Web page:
While listening to two guys discuss Constitutional theory, I was struck by how odd the phrase “original intent” is. Original intent is just intent. What other intention is there? How can a text intend anything other than what its author did? How can a text even be anything except what its author intended? What is there to “being authored” except being what the author intends? To think a text can take on an intent apart from its author is yet another instance of the odd and absurd belief that Contemporary men have about tools being able to take in a life of their own (like when we fret or crow about how computers technology will improve to the point where computers will think- which is about as reasonable as thinking that towel making will improve to the point that towels will become chinchillas, or airplanes will become so graceful that they will turn into swans and pelicans.)
September 28, 2009 at 5:45 pm (Uncategorized)
While preparing a lecture on the formal fallacies I included a short note on formal fallacies that are proper to various sciences. In the sciences, for example, it is a sort of formal fallacy to violate scientific method- to have sample sets that are too small or not representative, to shun double-blind experiments, to ask leading questions on surveys, etc. Every trade has methods which, if they are not observed, violate any findings.
Metaphysics has a method too. Start with things given in experience and move to what exists without matter and motion. The ontological argument, or the modal argument for God’s existence are good examples of arguments that violate this method. They are formal fallacies, not according to logic taken as a particular method, though not as a general method.
September 28, 2009 at 7:30 am (Uncategorized)
Nature, an interior principle, is the principle of an individual thing. In considering the natures of things less familiar to us, this individuality becomes less vivid, which makes us view their activities as more and more homogeneous and undifferentiated. No one would assume two horses can run equally well, or that two dogs are equally good at learning tricks, but we easily assume that the activities of two atoms are utterly and completely uniform, and that every energy pulse or performed in exactly the same way. Our conviction of homogeneity is made even more intense by the mathematical formalism that is essential to scientific method. This apparent homogeneity silently convinces us that there is no variability in the things that physics or chemistry study- that there is no greater or lesser ability to act or receive. This belief is an abstraction from the individuality of natural agents and patients, from the composition of matter and form in all natures that act or receive. Determinism- which has faded in recent years, but still commands the imagination- is based on this homogenizing abstraction that imputes to things that act or receive a kind of uniformity that no group of individuals can really have. The determinist forgets that actions- whether of action or reception- are of individuals.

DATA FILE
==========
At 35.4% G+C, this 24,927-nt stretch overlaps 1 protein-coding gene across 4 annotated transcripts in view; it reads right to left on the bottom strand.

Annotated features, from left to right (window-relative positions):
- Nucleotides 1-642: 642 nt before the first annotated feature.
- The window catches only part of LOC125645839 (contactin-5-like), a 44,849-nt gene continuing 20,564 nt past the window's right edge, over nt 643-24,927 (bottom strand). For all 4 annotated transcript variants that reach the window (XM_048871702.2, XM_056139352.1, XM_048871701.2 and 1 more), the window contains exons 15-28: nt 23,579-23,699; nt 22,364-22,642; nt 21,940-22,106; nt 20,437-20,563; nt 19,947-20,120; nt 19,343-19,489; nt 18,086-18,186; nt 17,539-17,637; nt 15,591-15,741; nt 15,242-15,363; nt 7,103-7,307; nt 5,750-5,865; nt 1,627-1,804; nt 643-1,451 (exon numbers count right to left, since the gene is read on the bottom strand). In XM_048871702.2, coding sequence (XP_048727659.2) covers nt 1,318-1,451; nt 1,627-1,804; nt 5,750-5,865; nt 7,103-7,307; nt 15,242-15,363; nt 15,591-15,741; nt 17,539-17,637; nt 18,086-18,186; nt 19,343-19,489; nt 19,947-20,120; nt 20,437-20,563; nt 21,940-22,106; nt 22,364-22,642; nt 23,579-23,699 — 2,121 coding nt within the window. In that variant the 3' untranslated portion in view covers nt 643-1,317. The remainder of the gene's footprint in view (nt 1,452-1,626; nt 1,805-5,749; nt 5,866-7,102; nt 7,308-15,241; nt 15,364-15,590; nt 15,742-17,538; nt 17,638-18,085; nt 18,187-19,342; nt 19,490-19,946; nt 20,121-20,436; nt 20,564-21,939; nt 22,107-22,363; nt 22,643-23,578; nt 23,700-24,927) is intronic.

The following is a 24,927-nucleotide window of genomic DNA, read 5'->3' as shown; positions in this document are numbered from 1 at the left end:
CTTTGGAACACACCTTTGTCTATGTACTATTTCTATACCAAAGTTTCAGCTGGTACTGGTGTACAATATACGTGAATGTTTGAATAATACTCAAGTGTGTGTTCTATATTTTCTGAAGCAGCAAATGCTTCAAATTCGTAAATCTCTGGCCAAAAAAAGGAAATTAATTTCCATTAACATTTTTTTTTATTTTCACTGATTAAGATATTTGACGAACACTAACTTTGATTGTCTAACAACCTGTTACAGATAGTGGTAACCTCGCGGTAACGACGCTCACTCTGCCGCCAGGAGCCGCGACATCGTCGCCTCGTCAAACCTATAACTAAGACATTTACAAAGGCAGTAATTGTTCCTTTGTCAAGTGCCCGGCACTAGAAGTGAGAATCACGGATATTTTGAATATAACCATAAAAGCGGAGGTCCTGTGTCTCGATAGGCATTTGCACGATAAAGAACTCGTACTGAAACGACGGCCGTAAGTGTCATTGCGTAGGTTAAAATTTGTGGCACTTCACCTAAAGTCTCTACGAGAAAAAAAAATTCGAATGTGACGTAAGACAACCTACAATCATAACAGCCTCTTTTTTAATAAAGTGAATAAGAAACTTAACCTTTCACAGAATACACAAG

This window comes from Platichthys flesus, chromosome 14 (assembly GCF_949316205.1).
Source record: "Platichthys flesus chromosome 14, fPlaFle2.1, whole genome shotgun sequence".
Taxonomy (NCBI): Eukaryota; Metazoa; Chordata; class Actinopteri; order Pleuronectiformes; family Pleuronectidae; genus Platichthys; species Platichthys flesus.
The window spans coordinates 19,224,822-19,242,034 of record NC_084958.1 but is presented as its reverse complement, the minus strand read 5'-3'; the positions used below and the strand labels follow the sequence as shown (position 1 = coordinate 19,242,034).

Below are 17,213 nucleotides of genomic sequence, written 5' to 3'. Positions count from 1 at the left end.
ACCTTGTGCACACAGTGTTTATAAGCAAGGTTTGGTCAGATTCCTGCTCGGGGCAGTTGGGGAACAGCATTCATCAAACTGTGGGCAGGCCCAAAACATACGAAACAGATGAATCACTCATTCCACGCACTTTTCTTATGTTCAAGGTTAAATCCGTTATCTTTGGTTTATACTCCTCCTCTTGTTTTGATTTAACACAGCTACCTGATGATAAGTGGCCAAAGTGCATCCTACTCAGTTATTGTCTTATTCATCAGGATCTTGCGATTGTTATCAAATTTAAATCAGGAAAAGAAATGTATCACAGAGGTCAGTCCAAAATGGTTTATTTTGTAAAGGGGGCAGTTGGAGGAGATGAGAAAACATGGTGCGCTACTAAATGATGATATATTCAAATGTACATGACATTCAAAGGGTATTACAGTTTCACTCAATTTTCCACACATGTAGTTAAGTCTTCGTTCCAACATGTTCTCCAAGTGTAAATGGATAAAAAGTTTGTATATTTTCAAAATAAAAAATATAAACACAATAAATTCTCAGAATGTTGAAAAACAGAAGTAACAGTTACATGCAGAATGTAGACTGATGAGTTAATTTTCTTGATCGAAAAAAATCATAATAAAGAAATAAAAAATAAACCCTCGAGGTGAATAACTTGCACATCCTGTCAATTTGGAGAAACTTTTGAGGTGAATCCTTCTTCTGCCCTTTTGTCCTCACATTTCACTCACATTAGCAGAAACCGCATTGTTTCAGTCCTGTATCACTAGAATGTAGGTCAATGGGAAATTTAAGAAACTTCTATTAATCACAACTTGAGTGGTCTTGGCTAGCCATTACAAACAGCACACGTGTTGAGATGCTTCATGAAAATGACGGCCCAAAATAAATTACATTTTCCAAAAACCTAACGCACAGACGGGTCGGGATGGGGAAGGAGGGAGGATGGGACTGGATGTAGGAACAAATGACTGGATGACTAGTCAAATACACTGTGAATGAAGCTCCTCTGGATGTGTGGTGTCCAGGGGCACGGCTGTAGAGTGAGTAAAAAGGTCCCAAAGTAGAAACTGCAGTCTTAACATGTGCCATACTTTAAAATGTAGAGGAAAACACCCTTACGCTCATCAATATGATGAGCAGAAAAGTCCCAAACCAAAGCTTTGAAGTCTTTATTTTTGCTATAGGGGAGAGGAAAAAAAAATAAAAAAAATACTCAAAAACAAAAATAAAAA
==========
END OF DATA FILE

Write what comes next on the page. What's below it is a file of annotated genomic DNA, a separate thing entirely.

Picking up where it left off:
September 26, 2009 at 12:53 pm (Uncategorized)
Speech is objective, but the world was not spoken by us. The world, and each of the things within it, come with infinite name tags, each which has its own science/ art/ method. No discourse or field of discourses can exhaust the field of experience, or any of its parts.
This is naturalism: to confuse the thing we consider with the way of considering it; as if, since nature is only one, there ought to be only one systematic and objective way of considering it. Naturalists commit the same error as the Aristotelians who would not look up Galileo’s telescope.
How many responses to naturalism cede them their absurd premise! “We can’t just have science, we need_______” Why? Nature isn’t many- it’s not as if it is composed of a _______ related part as opposed to a physical part. There are times when its clearer we are missing something: a man who sat at the symphony and studied sound waves; the one who went to a physics lecture and thought about the fonts on the presentation notes. But what is this except to say that cranks and weirdos are always missing something?
Do we say there is no unity or interplay among sciences arising from diverse modes of considering? This goes too far. The ways of considering participate in the unity of the thing considered.
September 26, 2009 at 11:40 am (Uncategorized)